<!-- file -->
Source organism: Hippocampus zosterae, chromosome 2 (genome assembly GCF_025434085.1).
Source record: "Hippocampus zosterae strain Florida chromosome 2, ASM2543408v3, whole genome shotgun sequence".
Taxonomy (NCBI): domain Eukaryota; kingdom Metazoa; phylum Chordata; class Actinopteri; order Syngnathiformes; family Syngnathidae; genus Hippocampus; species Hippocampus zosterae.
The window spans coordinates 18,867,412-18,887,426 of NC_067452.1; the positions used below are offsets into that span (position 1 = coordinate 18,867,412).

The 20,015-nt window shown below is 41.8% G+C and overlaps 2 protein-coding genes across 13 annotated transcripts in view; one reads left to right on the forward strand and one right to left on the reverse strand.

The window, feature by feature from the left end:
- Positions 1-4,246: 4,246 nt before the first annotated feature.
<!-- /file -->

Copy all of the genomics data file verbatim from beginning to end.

Source organism: Hippocampus zosterae, chromosome 2 (genome assembly GCF_025434085.1).
Source record: "Hippocampus zosterae strain Florida chromosome 2, ASM2543408v3, whole genome shotgun sequence".
Taxonomy (NCBI): domain Eukaryota; kingdom Metazoa; phylum Chordata; class Actinopteri; order Syngnathiformes; family Syngnathidae; genus Hippocampus; species Hippocampus zosterae.
The window spans coordinates 18,867,412-18,887,426 of NC_067452.1; the positions used below are offsets into that span (position 1 = coordinate 18,867,412).

The 20,015-nt window shown below is 41.8% G+C and overlaps 2 protein-coding genes across 13 annotated transcripts in view; one reads left to right on the forward strand and one right to left on the reverse strand.

The window, feature by feature from the left end:
- Positions 1-4,246: 4,246 nt before the first annotated feature.